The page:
Nanotechnology

New programmable smart fabric responds to temperature and electricity

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April 24, 2023

(Nanowerk News) The new smart material developed by researchers at the University of Waterloo is activated by heat and electricity, making it the first to respond to two different stimuli.

The research has been published in Small (“Multi-Stimuli Multiple Response Intelligent Woven Structures with Local Programming Capability for Biomimetic Applications”). An electric current is applied to an engineered smart fabric consisting of plastic and steel fibres An electric current is applied to an engineered smart fabric consisting of plastic and steel fibres. (Image: University of Waterloo)

Its unique design opens the way for a wide range of potential applications, including clothing that keeps you warm when you walk from car to office in winter and vehicle bumpers that spring back to their original shape after an impact.

Inexpensive made with polymer nano-composite fibers from recycled plastic, the programmable fabric can change color and shape when stimuli are applied.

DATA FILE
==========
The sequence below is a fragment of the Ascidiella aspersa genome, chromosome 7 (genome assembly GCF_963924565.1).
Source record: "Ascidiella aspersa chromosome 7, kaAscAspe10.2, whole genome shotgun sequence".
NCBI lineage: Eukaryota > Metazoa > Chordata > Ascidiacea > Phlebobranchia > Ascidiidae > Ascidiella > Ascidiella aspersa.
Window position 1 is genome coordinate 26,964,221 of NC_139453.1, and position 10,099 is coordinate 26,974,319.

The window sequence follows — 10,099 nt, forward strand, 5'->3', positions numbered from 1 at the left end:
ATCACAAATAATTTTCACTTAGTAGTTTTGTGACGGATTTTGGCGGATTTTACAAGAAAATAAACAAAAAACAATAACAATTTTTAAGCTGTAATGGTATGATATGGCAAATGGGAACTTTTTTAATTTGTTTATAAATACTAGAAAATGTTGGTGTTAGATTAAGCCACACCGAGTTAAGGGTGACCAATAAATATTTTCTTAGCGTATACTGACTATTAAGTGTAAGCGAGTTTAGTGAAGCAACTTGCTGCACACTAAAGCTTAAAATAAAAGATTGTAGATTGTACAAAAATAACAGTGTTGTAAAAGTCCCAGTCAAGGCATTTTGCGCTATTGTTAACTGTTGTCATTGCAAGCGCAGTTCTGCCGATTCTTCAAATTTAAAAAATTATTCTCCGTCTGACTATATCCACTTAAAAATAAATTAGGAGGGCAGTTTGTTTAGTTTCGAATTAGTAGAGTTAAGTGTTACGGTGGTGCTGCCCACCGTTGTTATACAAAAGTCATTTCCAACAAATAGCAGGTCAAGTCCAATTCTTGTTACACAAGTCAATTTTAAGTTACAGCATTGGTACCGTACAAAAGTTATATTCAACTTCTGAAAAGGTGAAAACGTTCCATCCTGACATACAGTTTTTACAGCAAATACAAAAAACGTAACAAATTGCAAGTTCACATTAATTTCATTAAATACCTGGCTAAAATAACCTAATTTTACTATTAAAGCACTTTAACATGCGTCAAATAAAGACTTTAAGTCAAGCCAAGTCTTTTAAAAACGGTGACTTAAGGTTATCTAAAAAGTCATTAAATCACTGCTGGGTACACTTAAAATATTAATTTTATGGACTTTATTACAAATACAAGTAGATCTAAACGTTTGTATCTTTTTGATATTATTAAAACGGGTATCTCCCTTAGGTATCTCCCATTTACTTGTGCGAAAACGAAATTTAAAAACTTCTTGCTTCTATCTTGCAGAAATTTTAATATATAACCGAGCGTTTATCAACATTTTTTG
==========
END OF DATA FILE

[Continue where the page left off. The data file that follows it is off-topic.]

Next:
“As a wear-only material, it has nearly limitless potential in AI, robotics and virtual reality games and experiences,” said Dr. Milad Kamkar, a chemical engineering professor at Waterloo. “Imagine feeling warmth or a physical trigger lead to a more immersive adventure in cyberspace.”

The new fabric design is the product of the happy fusion of soft and hard materials, featuring a combination of highly engineered polymer composites and stainless steel in a woven structure.

Researchers created tools similar to traditional looms to weave smart fabrics. The resulting process is highly versatile, allowing design freedom and macro-scale control of fabric properties.

The fabric can also be activated by a lower mains voltage than previous systems, making it more energy efficient and cost effective. Additionally, the lower voltage allows integration into smaller, more portable devices, making them suitable for use in biomedical devices and environmental sensors.

“The idea of ​​this smart material was first bred and born from the science of biomimicry,” says Kamkar, director of the Center for Multi-scale Material Design (MMD) in Waterloo.

“Through the ability to sense and react to environmental stimuli such as temperature, this is evidence that our new material can interact with the environment to monitor ecosystems without destroying them.”

The next step for the researchers is to improve the shape memory performance of fabrics for applications in robotics. The goal is to build a robot that can effectively carry and transfer loads to complete tasks.



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